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Flash Review 2, 6-10: The Bolshoi Lives
The Russians Bring 'Don Q' into the 21st Century

By Asimina Chremos
Copyright 2000 Asimina Chremos

CHICAGO -- I am left with a sense of contentment and satisfaction after seeing the Bolshoi's "Don Quixote" with Nina Ananiashvili as Kitri, last night at the Auditorium Theater. I'm left in a pleasant, relaxed, almost non-verbal state... and now I must write about this lovely experience! The whole performance was joyful, vital, and vivacious. Impeccably danced, lavish, and tastefully appointed with elegant stage design and costumes; this production was a living jewel. I have never seen the Bolshoi live before, and I was struck with how sweetly non-ironic yet non-musty and historical the dancers were in their performing. The Bolshoi production, staged by current ballet director Alexei Fedeyechev, dates to the 1869 Petipa original, but these 21st century dancers own this work. It is part of the venerable history of their company, and they bring it into the year 2000 with conviction, charm and grace. In their dancing, this odd take on a classic tale, with more than a bit of Spanish ethnic stereotyping, lives, breathes, and has a heart.

I often feel when I see American productions of full-length classics, that we dancers here don't have the training, the submission to discipline, or the mindset to pull off these ballets with sincerity. Next to the Bolshoi, the Joffrey dancers look modern, individualistic, casual, knowing. I think of that "character dance" Russianized-faux-Spanish hand-on-hip arm position that is all over "Paquita" and Don Q: it's hard to get a bunch of American dancers to pull that off without looking a little elbowy and sarcastic.

When Nina Ananiashvili puts her neatly flexed hand to her hip right where her tutu meets her bodice, with her elbow pointing out to the side, her upper chest arches out just a little and her chin lifts just a tad, her eyelashes lowering just slightly... Heart and pride expanding with wit and fun. No matter what sort of Soviet hell the Bolshoi dancers may have gone through, or are still experiencing versions of, they each and every one bring a marvelous innocence that makes everything believably joyous and celebratory.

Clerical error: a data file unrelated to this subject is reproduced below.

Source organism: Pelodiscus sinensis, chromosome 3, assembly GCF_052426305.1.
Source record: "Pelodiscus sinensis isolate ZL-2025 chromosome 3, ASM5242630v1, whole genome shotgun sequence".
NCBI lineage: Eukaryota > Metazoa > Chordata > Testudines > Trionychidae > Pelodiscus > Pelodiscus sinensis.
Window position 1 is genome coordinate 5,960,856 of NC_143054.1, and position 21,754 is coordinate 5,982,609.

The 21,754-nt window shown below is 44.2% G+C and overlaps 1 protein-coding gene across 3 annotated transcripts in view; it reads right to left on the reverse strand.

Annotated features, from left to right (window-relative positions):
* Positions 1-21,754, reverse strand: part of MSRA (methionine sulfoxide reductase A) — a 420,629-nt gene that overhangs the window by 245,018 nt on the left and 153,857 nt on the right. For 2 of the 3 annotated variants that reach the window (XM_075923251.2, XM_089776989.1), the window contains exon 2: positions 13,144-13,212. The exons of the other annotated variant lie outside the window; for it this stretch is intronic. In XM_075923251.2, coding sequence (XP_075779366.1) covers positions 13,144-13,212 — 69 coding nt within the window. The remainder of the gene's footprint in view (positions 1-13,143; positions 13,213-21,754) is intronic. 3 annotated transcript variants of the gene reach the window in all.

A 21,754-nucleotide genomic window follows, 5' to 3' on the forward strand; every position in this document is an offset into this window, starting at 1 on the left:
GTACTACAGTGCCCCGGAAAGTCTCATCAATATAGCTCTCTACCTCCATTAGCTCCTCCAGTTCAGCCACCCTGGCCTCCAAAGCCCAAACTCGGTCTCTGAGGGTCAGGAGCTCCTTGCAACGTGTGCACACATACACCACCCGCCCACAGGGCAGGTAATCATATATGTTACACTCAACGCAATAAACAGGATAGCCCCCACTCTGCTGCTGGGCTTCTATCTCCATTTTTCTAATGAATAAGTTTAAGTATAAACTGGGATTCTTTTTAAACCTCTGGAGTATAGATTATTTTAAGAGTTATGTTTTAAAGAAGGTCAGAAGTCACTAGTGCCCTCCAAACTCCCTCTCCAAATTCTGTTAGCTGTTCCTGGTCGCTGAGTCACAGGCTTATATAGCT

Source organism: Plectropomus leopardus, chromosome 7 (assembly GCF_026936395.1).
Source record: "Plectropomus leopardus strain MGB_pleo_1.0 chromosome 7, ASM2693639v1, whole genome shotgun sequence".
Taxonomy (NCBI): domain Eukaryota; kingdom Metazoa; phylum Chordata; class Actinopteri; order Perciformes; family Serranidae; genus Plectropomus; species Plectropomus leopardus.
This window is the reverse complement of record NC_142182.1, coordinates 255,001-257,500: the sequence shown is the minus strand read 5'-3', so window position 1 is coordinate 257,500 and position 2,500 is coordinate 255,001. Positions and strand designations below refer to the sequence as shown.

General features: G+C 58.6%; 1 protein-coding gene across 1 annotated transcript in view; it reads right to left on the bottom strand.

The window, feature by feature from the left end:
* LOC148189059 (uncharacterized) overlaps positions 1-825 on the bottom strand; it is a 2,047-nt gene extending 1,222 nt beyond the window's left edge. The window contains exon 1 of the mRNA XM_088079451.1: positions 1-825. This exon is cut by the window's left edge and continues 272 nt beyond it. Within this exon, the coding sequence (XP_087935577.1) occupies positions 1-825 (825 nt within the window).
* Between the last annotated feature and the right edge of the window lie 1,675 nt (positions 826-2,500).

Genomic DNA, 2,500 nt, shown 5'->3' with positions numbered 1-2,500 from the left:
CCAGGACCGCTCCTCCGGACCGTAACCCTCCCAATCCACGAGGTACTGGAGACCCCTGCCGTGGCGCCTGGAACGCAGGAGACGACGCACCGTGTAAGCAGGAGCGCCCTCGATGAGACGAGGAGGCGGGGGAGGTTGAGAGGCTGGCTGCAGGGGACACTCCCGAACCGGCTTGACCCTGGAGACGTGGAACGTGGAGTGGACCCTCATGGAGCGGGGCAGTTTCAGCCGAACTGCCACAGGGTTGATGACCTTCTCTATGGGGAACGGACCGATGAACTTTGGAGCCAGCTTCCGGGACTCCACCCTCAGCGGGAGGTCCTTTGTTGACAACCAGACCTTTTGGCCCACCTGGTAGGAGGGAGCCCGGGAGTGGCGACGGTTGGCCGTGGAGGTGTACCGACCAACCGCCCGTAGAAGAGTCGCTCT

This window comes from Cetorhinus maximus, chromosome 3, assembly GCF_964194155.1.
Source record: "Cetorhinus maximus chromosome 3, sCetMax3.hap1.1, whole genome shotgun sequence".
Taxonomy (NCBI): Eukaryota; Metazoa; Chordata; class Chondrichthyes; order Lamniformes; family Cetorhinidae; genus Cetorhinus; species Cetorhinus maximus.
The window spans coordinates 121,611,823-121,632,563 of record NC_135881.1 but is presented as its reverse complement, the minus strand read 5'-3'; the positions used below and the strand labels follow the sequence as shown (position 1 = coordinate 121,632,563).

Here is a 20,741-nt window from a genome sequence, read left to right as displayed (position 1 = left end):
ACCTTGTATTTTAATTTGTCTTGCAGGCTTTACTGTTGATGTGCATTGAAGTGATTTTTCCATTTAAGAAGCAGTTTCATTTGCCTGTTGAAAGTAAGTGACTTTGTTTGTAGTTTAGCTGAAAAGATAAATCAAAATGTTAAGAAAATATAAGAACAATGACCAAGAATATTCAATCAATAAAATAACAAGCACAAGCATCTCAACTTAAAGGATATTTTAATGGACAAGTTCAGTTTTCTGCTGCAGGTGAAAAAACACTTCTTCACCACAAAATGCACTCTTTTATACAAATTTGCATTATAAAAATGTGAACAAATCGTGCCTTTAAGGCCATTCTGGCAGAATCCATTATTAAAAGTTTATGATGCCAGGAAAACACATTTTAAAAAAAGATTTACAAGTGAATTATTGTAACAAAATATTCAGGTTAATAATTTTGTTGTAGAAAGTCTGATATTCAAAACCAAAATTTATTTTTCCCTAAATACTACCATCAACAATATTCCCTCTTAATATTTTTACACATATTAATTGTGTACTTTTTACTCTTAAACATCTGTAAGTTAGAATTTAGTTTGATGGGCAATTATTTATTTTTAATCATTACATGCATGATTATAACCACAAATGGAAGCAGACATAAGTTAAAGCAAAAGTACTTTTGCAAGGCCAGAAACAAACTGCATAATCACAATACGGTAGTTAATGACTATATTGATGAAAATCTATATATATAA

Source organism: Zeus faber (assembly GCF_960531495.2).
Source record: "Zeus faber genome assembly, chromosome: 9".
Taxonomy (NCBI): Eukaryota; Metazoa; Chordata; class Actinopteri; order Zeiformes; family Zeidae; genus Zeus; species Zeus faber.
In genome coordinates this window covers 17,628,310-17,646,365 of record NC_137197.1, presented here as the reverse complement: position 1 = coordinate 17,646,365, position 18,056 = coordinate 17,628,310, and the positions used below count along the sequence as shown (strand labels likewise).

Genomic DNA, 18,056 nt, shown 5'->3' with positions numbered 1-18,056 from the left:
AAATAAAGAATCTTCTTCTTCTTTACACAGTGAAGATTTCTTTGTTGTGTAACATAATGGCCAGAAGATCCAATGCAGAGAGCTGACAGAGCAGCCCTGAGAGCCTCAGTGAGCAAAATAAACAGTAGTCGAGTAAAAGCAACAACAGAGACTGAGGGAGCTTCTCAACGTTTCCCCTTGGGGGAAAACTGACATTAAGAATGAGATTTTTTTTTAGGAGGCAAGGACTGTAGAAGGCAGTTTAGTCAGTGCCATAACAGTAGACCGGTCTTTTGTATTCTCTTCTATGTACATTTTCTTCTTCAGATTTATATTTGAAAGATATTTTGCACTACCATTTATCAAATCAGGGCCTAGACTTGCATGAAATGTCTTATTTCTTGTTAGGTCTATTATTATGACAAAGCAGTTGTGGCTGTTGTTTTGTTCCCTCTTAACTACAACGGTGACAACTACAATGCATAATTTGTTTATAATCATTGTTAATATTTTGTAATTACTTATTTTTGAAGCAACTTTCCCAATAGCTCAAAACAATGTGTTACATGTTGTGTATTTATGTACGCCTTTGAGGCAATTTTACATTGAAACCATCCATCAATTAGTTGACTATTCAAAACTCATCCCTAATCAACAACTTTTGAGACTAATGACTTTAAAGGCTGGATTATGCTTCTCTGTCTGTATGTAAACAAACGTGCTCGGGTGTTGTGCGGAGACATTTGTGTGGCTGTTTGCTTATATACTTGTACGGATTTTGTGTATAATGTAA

For me, the big appeal of Don Q is that it is a comedy and that it has lots of dancing and action. Perhaps it is also the comic aspect of this ballet that keeps it fresh, delightful, and tasty to a contemporary audience. I loved it. The ballet manages to encompass high camp, dark gypsy drama, and breathtaking virtuosity with taste and style. There are fake guitars, beaded costumes, swirling capes, sinuous extreme backbends, drawn-on curls, impossible balances, heart-stopping jumps, a corps of white mantillas and white men's tights accented with black lace, a life-size stuffed Don Quixote facsimile tossed high in the air in violent accident from a windmill spoke, tambourines, castanets, body makeup to make the pale Russians look more tan.... Many of these things would be difficult for me to accept as part of a serious, dramatic ballet. In Act One, when the people in the Town Square throw a flailing Sancho Panza high in the air repeatedly, a woman near me laughed in delight. Responding to the men's jumps, another seatmate exclaimed "wow!" repeatedly.